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Reviews » DVD Video Reviews » Dr. Kildare: The Complete Fourth Season - Parts One and Two (Warner Archive Collection)
Dr. Kildare: The Complete Fourth Season - Parts One and Two (Warner Archive Collection)
Warner Archives // Unrated // April 28, 2015
List Price: $59.99 [Buy now and save at Amazon]
Review by Paul Mavis | posted May 28, 2015 | E-mail the Author
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C O N T E N T
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Highly Recommended
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Warner Bros.' Archive Collection of hard-to-find library and cult titles has released Dr. Kildare: The Complete Fourth Season - Parts One and Two, a 2-volume, 8-disc (pressed, not M.O.D.), 34-episode collection of the hit NBC medico drama's 1964-1965 season. Against heavy competition over on ABC, ratings continued to fall for Dr. Kildare, with the series leaving the Nielsen Top Thirty this season. Big guests stars like Lee Marvin, Angie Dickinson, Walter Matthau, Ramon Navarro, and Robert Young, and the show's typically lush production--a special three-part trip to Rome was this season's highlight--compensated. No extras for these pristine black and white fullscreen transfers.

Mammoth, bustling Blair General Hospital. At the center of this modern metropolitan citadel of healing sits Dr. Leonard Gillespie (Raymond Massey), Chief of Staff at Blair. Brilliant, demanding, and fearsomely intimidating to those who only see the surface, Gillespie also possesses the wisdom of the just and kind--a tool of the heart that is as formidable as his scientific abilities, and one that he uses quite often with young Dr. James Kildare (Richard Chamberlain). Kildare, now Chief Resident at Blair, shows all the signs of becoming the most skilled internist Gillespie has ever taught...that is, if eager, impetuous young Kildare can avoid the myriad pitfalls that can waylay any young doctor who simply cares too much. Kildare isn't the only resident on Blair's staff; from week to week one might see Drs. Simon Agurski and Thomas Gerson (Eddie Ryder and Jud Taylor), but their often flip attitude and casual job involvement is in sharp contrast to Kildare's almost holy dedication to the science of medicine. Good thing, too, because the varieties, complexities, and severities of the illnesses that wind up at Blair, and specifically when Kildare is attending, are staggering.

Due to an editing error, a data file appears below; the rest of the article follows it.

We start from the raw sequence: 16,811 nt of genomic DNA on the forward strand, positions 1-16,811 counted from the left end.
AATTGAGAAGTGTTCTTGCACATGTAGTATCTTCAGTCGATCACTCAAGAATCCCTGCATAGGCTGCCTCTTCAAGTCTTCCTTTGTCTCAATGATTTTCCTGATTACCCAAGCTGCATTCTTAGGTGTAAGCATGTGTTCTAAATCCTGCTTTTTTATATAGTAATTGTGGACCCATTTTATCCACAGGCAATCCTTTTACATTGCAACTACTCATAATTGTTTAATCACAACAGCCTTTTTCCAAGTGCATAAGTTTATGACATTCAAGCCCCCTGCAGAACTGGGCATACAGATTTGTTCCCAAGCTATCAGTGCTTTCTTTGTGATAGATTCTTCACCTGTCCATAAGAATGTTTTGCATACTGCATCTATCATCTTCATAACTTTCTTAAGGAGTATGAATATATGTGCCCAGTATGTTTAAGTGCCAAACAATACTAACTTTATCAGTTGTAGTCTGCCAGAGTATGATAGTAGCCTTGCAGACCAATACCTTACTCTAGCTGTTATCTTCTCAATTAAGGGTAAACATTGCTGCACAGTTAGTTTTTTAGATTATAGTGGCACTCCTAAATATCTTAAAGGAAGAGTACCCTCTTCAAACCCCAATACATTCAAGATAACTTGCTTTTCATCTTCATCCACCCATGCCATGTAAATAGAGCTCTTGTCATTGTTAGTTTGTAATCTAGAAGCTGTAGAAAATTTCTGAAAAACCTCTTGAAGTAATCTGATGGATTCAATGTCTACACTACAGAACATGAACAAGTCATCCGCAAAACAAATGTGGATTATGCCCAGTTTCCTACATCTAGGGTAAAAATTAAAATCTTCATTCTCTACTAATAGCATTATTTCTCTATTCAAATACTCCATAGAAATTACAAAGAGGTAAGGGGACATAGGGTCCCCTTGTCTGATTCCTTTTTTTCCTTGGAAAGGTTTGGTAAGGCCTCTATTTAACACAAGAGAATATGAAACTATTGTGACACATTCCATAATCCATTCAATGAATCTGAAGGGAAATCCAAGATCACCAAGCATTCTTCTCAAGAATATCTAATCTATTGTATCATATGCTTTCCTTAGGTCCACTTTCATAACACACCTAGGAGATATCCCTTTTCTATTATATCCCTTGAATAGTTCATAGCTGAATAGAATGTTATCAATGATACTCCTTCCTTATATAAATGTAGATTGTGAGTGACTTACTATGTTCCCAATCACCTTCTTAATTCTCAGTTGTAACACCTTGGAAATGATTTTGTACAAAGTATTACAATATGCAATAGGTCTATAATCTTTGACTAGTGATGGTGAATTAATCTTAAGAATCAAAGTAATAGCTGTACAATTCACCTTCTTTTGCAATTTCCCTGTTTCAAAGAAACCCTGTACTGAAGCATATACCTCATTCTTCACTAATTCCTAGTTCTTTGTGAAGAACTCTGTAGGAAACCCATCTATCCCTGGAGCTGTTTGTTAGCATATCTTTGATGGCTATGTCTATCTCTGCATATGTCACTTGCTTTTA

Dr. Kildare's ratings started out remarkably high during its premiere 1961-1962 season (9th for the year)...and only went downhill from there, coming in 11th for its second season, and 19th for its third. This fourth season, Dr. Kildare's new Thursday 8:00pm lead-in, Daniel Boone, would eventually become a sizeable hit for NBC, but the family-friendly frontier adventure didn't crack the Nielsen Top Thirty just yet. Nor did Dr. Kildare. Competition was light over on CBS (Perry Mason was played out, and Password wasn't pulling in any numbers), but on ABC, established sitcom My Three Sons drew an impressive 13th ranking in its last year on the network (before a move to CBS), while two new shows--Bewitched and Peyton Place--garnered quite a bit of publicity and even better ratings (Peyton Place was 9th for the year, while Bewitched proved to be ABC's biggest hit ever: 2nd place in the Nielsen. Quite an achievement considering ABC's limited coverage). With the bloom off the medico genre due to numerous imitations, Dr. Kildare couldn't compete with Elizabeth Montgomery's twitching nose and Dorothy Malone's twitching body. The show dropped out of the Nielsen Top Thirty; its next and final season, NBC would move its timeslot...to no avail.

The Video:
As expected with these Kildare releases, the fullscreen, 1.37:1 black and white transfers for Dr. Kildare: The Complete Fourth Season - Parts One and Two look pristine, with a solid blacks, a creamy gray scale, and almost no imperfections. Perfect.

The Audio:
The Dolby Digital English mono audio tracks are fine, with almost no hiss. No subtitles or closed-captions available.

The Extras:
No extras for Dr. Kildare: The Complete Fourth Season - Parts One and Two.

Final Thoughts:
The penultimate season of Dr. Kildare, one of television's most iconic medico dramas, is highly recommended for fans of first-class 60s television.


Paul Mavis is an internationally published movie and television historian, a member of the Online Film Critics Society, and the author of The Espionage Filmography.

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